which frustrated Andy at the time.
"All the doctors said was that there was a
one in twenty chance of it going and the only thing to do was to
re-learn my bass playing. I was really upset, because I thought that
it was really insensitive of someone, who doesn't appreciate that
I had spent all my life cultivating a technique, to turn around and
say 'well you can't do that any more, you've got to start again'.
And in all fairness to them, seven years down the line, I've now
realised that they were dead right, you've got to learn again."
But it wasn't just Andy's playing which was affected
by the dystonia.
"I also had to learn how to write again and
as an ex-manuscript writer I found this extremely upsetting. My handwriting
now, looks like it used to, but the thing is, it is a lot more difficult
to do it, because my hand takes a different guise as it holds the
pen. But I've learnt how to write again and the same goes for the
bass. It is a cold compromise, but it works."
Knowing the possible affects of dystonia Andy is
relieved that his focal dystonia has not left him in a wheelchair.
"I have got away with murder just having it
in my hands and mercifully it doesn't seem to have got any worse.
Maybe because I've got on top of it mentally," ponders Andy.
"The irony is, if I had not played guitar
or wrote a lot, I could have gone on a lot longer before discovering
that I had got dystonia. But because of the fine muscular movements
involved with playing guitar, I noticed it very early on. I have
seen people contorted in wheelchairs due to dystonia, so I feel lucky
to have it just in my hand."
Although Andy left the band, he soon came back
and realised that just because he was suffering from dystonia all
was not lost.
"I realise now that things were maybe not
as bad as they seemed, but that is beside the point. It took 15 months
out from the band and then to come back playing again and have people
coming up to me and saying that it was good to see me back and that
it all sounded good to them, for me to realise that it was worth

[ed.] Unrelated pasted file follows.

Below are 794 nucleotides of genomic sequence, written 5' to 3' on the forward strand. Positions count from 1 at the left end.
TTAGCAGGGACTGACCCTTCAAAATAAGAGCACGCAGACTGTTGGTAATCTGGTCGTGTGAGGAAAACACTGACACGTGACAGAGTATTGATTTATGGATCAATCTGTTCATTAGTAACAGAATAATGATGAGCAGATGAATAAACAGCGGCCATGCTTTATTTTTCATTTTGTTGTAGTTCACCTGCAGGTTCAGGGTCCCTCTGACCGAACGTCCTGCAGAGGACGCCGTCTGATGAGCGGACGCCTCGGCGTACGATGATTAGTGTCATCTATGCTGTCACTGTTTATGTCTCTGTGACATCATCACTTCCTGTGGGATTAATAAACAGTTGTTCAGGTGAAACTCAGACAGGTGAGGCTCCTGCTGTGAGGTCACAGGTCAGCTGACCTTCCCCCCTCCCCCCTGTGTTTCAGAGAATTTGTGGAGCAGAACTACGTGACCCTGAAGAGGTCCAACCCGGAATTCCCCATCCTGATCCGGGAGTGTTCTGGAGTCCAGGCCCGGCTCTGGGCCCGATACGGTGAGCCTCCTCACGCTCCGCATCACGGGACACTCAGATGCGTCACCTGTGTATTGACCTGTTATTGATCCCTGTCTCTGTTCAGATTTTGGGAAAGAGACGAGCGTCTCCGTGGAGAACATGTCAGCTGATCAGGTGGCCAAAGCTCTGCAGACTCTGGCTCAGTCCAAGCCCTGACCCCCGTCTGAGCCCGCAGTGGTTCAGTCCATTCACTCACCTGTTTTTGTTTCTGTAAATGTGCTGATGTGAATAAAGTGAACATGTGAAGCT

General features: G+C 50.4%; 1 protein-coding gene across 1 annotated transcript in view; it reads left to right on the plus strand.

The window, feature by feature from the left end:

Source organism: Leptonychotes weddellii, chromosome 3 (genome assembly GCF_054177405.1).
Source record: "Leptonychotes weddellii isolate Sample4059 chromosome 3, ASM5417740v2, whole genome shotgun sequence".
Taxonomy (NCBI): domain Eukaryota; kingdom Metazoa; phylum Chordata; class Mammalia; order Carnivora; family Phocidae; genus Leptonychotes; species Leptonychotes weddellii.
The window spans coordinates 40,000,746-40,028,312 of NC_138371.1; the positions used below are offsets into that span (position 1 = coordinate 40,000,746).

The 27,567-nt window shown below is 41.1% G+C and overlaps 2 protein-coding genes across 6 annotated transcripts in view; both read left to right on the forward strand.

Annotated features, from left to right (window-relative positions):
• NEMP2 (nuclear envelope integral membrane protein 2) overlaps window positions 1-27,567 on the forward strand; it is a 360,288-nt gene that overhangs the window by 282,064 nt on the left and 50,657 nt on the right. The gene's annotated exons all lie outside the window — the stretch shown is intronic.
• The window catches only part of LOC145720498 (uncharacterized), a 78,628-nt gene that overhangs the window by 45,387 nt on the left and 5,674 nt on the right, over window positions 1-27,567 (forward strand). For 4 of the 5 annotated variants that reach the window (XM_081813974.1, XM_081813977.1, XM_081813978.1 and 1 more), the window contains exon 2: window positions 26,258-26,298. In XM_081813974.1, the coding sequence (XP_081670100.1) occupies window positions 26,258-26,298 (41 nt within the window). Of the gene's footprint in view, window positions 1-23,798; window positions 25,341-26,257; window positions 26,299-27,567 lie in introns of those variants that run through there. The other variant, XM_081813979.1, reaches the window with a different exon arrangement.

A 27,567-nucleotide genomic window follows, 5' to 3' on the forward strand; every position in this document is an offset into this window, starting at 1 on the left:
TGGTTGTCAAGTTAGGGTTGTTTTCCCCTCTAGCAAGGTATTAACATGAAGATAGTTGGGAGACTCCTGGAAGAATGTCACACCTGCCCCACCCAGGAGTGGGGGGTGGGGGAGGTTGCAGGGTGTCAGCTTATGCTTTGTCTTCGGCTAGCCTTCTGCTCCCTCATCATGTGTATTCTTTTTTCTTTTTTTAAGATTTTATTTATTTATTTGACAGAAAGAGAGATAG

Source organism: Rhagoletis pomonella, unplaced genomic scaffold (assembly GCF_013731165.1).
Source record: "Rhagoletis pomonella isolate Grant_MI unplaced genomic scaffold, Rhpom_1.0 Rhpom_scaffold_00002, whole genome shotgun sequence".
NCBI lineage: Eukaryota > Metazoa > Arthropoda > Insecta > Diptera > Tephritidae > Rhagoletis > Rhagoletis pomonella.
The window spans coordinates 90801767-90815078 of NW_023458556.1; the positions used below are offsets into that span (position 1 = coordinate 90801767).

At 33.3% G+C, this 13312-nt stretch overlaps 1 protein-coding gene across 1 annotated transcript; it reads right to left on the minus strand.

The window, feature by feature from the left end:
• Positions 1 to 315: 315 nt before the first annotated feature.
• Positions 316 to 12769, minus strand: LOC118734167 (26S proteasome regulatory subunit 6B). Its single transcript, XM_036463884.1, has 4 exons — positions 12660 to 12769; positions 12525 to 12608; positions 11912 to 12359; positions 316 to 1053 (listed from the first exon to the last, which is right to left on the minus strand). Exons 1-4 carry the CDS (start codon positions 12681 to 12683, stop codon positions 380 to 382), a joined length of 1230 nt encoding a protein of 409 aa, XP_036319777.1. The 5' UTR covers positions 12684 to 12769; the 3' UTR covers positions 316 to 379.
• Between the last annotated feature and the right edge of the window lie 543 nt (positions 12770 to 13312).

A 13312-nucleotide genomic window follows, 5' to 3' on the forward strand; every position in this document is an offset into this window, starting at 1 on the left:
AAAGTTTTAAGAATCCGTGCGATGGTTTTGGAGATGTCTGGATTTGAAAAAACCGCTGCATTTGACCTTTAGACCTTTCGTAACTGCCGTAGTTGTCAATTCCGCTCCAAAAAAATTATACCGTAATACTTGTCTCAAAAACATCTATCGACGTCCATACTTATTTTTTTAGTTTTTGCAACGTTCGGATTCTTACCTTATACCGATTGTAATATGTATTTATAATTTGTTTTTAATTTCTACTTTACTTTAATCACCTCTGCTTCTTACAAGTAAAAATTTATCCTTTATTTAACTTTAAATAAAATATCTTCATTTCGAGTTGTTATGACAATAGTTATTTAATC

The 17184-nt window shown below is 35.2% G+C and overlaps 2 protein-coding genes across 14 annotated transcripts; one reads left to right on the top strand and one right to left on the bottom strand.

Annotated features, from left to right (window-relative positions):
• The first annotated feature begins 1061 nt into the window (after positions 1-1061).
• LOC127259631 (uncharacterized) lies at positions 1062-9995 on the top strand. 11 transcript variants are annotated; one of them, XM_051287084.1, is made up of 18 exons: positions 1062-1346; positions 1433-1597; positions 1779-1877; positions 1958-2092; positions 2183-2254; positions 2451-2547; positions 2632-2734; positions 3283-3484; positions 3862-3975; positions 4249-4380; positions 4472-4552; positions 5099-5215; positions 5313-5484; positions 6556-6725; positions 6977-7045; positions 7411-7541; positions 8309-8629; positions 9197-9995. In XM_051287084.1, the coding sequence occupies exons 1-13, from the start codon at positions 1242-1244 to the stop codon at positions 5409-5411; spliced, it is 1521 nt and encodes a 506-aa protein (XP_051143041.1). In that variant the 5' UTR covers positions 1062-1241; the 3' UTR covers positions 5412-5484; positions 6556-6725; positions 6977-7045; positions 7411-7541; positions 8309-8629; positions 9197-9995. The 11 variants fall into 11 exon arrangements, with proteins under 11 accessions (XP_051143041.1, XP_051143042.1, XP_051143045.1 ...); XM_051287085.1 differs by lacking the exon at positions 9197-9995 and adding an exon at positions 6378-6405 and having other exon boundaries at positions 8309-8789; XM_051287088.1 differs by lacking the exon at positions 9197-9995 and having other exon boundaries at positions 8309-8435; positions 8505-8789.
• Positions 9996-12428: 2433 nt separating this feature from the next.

fighting. And for the past seven years that is what I have been doing,
fighting back against the condition."
Although there is no cure for dystonia, there are
a number of treatments available to control the condition. Drugs
are one option open to suffers, but as Jutta Moon points out, drugs
don't work for everyone.
"Botulinum toxin injections are being used
in some patients to combat the condition, but you cannot guarantee
that it will be successful. There are also a number of other drugs
which are used to make patients cope with dystonia in more comfort.
Other options open to patients are treatments such as acupuncture,
homeopathy and diet control, but again these treatments cannot be
guaranteed to work for all patients."
Andy admits to trying all of the treatments which
were available to him at the time. Ultimately though, Andy discovered
that adapting and re-learning was the only real cure available to
"At the end of the day there is nothing much
doctors can do, it depends where the dystonia is, obviously with
many musicians and myself, it is in the hands. But I have heard of
a drummer who got dystonia in his leg and could not operate his bass
drum pedal. And he overcame the problem by customising his kit, which
is something I can relate to, because I did the same sort of thing
with my pick in order for me to play again," Andy enthuses.
"That is what Dystonia Debilitation is all
about. It is the disability of a minuscule muscular movement, which
can be overcome by altering what you do slightly in order to cornbat
Andy is a success story and an example to all those
musicians who are suffering from dystonia, by proving that it is
a condition which you can overcome.
"My advice to anyone would be, you have got
to re-learn, do not let it grind you down. Get on with re-learning,
don't give up on it. I was almost ready to give up and then I realised
in time that the doctors were right. Now I am back playing with the
band and doing what I did before, all due to being able to re-learn